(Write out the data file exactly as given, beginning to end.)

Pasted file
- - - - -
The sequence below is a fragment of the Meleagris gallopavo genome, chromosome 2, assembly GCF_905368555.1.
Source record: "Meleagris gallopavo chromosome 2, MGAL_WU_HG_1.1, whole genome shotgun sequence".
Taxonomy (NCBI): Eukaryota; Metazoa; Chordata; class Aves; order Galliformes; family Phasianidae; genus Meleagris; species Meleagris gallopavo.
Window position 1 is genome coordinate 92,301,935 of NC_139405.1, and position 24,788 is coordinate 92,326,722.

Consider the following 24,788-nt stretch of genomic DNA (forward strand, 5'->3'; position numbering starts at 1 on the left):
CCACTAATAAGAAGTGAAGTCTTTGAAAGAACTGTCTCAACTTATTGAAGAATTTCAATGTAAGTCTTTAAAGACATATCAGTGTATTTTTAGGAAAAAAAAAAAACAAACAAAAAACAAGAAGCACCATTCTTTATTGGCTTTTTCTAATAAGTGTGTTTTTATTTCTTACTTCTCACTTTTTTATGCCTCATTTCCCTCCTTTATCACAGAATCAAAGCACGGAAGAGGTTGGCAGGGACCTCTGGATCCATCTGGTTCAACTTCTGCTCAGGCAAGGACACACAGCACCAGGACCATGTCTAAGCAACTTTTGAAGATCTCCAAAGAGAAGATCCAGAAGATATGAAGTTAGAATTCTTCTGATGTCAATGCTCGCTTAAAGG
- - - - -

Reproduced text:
The sequence below is a fragment of the Meleagris gallopavo genome, chromosome 2, assembly GCF_905368555.1.
Source record: "Meleagris gallopavo chromosome 2, MGAL_WU_HG_1.1, whole genome shotgun sequence".
Taxonomy (NCBI): Eukaryota; Metazoa; Chordata; class Aves; order Galliformes; family Phasianidae; genus Meleagris; species Meleagris gallopavo.
Window position 1 is genome coordinate 92,301,935 of NC_139405.1, and position 24,788 is coordinate 92,326,722.

Consider the following 24,788-nt stretch of genomic DNA (forward strand, 5'->3'; position numbering starts at 1 on the left):
CCACTAATAAGAAGTGAAGTCTTTGAAAGAACTGTCTCAACTTATTGAAGAATTTCAATGTAAGTCTTTAAAGACATATCAGTGTATTTTTAGGAAAAAAAAAAAACAAACAAAAAACAAGAAGCACCATTCTTTATTGGCTTTTTCTAATAAGTGTGTTTTTATTTCTTACTTCTCACTTTTTTATGCCTCATTTCCCTCCTTTATCACAGAATCAAAGCACGGAAGAGGTTGGCAGGGACCTCTGGATCCATCTGGTTCAACTTCTGCTCAGGCAAGGACACACAGCACCAGGACCATGTCTAAGCAACTTTTGAAGATCTCCAAAGAGAAGATCCAGAAGATATGAAGTTAGAATTCTTCTGATGTCAATGCTCGCTTAAAGG